‘Naomi Osaka’ Docuseries Sheds Light on Tennis Superstar

The eyes of the world were once again focused on tennis star Naomi Osaka at this year’s Olympic Opening Ceremony as she fulfilled the honored role of lighting the cauldron in Tokyo. Just in time for the Olympics, Netflix released a new docuseries on July 16 which is devoted to the athlete, allowing audiences a peek at the motivations behind the champion. Directed by Garrett Bradley, the series chronicles Osaka’s meteoric journey to superstardom and how fame has shaped her personal and professional identity. The purpose of the limited series is simple: To answer the question, “Who is Naomi Osaka?” Simple as it may seem, the soft-spoken athlete possesses many qualities which may be unapparent to the the general public–and perhaps even to her most devoted fans.

The limited series is divided into three distinct parts, each covering one facet of Osaka’s life. The first episode, titled “Rise,” revolves around her storied athletic career in tennis, including many of her notable matches against heavy-hitting players like Serena Williams, Coco Gauff and Belinda Bencic. Beginning with her childhood, Osaka explains the drive to win which was instilled in her from the age of three and carries through to her performance today. Most importantly, “Rise” introduces Osaka’s battle with the immense pressure of being an “overnight superstar,” a struggle which becomes a recurring theme in the rest of the series.


“Champion Mentality” is the second episode of the series, and it catalogues some of Naomi’s many other personal pursuits outside of tennis. When not on the court, Osaka has made a name for herself in the world of fashion, partnering with major designers to produce her own collections. The second episode also looks at how Osaka deals with loss, both personally and professionally. The tennis player says that she is still trying to develop the ‘champion mentality,’ which she defines as “being able to deal with not playing at one hundred percent.” In line with this statement, the series shows how Osaka’s performance was negatively impacted by the tragic death of her professional mentor Kobe Bryant in Jan. of last year.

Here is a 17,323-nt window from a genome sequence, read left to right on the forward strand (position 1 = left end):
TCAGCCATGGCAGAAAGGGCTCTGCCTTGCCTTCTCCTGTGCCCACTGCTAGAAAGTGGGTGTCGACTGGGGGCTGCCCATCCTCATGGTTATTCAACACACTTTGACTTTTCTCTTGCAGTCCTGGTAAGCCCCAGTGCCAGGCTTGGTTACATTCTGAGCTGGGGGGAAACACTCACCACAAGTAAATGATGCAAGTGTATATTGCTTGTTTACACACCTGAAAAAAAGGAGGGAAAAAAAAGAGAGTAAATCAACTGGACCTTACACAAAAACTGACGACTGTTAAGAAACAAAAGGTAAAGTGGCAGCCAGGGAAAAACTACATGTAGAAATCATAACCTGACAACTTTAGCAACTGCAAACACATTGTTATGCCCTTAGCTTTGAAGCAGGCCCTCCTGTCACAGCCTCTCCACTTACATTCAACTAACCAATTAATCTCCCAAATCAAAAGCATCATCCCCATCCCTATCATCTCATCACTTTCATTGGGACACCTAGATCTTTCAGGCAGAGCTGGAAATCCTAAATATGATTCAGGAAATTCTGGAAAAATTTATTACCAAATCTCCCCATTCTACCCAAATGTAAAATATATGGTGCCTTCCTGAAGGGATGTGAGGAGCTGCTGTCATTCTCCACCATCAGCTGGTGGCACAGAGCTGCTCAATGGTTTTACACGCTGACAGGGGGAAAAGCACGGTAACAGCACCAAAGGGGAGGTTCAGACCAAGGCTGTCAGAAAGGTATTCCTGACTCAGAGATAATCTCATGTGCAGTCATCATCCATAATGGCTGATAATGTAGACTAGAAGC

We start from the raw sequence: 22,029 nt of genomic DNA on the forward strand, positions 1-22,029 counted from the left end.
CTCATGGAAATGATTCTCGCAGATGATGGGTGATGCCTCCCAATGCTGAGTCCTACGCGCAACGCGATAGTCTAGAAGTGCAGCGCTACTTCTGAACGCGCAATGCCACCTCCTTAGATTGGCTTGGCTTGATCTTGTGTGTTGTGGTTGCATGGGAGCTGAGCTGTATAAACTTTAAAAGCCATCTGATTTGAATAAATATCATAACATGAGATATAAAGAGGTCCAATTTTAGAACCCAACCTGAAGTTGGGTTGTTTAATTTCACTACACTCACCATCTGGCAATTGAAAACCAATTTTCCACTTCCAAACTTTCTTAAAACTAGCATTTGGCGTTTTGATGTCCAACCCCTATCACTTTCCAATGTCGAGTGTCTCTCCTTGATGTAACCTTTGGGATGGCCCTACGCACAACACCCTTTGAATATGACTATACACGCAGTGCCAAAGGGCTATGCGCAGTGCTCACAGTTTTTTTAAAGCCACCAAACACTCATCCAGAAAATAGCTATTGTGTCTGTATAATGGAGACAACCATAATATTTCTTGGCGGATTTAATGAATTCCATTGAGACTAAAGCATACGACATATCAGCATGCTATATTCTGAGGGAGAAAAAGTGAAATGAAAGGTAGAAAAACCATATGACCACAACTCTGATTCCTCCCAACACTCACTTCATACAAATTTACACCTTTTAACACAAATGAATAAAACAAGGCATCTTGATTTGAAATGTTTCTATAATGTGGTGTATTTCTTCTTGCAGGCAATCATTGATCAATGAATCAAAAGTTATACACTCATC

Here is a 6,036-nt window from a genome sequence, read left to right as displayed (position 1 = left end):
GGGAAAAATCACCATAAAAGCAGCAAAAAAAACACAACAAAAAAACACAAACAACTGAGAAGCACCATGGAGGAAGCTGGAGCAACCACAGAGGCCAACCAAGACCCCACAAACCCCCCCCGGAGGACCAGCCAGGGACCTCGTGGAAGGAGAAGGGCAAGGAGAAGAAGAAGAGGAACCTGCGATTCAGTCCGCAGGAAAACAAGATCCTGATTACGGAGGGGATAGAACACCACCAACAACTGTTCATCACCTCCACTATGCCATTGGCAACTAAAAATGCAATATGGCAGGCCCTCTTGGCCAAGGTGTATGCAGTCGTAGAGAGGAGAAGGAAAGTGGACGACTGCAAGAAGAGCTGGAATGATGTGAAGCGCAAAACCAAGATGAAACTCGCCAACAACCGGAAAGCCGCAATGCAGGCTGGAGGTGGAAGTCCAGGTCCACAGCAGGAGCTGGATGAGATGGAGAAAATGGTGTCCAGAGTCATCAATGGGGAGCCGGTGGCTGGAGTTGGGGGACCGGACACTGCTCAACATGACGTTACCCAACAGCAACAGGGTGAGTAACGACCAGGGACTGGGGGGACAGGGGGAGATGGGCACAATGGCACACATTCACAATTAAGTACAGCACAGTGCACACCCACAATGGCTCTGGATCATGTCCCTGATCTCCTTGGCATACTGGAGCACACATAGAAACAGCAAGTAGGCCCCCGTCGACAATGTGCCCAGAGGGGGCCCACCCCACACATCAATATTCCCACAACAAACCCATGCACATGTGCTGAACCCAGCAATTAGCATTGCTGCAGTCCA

The third installment, “New Blueprint,” explores Osaka’s evolving presence in the realm of social activism and how she is leveraging her platform as an athlete to draw awareness to causes she believes in. Born to a Japanese mother and Haitian father, Osaka has always been subjected to racial scrutiny and discrimination from the public. However, as an athlete, she refrained from expressing her opinions in order to avoid controversy. Now she is speaking out. In light of the many police shootings of unarmed black Americans, Osaka wore face masks bearing the names of victims during each of her games in last year’s U.S. Open. This new part of her public persona is crucial to understanding Osaka as a person, and it will be interesting to see how she continues to use her voice in order to speak out against injustice.

The docuseries is a visual treat, full of beautifully muted colors and warm, grainy texture. Each shot is composed for maximum emotional and aesthetic impact–a rare feat which is sometimes difficult to achieve in the world of documentary filmmaking. The score is equally impressive, composed of symphonic pieces which aurally enhance the images on screen. A section of stringed instruments ebbs and swells with the emotion of the series, tying all three of the episodes together into a cohesive whole.

The “Naomi Osaka” series sheds light on parts of the tennis player’s life that would interest both fans and casual viewers alike. With each episode clocking in at only 40 minutes, the series is very digestible and can easily be broken up into multiple viewings. It’s a captivating look at someone who is at the top of their sport, both a powerful athlete and vulnerable 23-year-old at once. 

“Naomi Osaka” is available to stream now on Netflix.

By Mitchell Turner

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